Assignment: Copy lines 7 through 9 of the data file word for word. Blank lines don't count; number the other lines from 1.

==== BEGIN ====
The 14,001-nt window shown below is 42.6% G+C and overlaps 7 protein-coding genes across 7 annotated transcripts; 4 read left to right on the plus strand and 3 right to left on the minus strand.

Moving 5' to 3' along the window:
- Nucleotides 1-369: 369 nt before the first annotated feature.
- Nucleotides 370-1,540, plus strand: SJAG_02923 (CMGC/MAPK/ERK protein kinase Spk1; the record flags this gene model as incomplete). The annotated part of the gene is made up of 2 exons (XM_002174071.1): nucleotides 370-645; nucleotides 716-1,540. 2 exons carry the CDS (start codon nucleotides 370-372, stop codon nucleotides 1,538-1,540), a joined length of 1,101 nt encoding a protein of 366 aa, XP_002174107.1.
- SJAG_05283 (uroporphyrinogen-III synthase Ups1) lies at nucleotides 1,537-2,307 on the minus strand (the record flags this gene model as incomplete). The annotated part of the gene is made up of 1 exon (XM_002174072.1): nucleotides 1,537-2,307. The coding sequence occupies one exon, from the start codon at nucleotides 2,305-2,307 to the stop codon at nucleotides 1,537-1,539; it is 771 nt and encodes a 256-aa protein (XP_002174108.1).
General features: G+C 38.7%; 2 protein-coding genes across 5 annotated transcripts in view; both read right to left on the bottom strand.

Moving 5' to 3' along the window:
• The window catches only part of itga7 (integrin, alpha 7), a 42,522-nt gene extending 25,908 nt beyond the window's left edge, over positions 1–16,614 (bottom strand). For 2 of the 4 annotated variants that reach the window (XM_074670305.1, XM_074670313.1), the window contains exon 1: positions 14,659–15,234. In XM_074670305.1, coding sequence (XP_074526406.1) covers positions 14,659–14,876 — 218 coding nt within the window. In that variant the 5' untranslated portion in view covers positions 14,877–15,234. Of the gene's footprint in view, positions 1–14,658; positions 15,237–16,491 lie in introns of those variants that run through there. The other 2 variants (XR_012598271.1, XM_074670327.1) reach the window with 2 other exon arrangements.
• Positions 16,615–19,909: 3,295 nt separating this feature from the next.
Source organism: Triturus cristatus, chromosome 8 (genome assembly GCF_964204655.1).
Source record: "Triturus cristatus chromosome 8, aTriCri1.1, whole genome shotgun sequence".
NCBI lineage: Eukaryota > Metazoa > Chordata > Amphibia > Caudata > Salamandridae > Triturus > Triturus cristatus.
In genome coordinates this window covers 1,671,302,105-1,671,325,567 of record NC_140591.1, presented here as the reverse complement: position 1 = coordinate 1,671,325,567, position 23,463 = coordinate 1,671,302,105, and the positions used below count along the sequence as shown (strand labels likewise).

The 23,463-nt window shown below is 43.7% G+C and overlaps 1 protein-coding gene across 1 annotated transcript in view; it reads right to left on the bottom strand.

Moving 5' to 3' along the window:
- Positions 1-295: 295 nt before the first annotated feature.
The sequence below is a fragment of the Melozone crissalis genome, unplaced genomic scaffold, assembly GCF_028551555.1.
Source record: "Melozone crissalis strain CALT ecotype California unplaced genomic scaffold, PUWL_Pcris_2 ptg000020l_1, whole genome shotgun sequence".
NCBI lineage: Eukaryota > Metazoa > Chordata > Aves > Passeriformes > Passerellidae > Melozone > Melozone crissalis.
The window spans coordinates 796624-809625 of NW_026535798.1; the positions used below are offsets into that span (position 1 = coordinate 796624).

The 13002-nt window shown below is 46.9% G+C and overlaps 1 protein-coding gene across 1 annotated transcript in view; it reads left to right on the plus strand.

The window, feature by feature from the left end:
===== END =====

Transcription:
Moving 5' to 3' along the window:
• The window catches only part of itga7 (integrin, alpha 7), a 42,522-nt gene extending 25,908 nt beyond the window's left edge, over positions 1–16,614 (bottom strand). For 2 of the 4 annotated variants that reach the window (XM_074670305.1, XM_074670313.1), the window contains exon 1: positions 14,659–15,234. In XM_074670305.1, coding sequence (XP_074526406.1) covers positions 14,659–14,876 — 218 coding nt within the window. In that variant the 5' untranslated portion in view covers positions 14,877–15,234. Of the gene's footprint in view, positions 1–14,658; positions 15,237–16,491 lie in introns of those variants that run through there. The other 2 variants (XR_012598271.1, XM_074670327.1) reach the window with 2 other exon arrangements.
• Positions 16,615–19,909: 3,295 nt separating this feature from the next.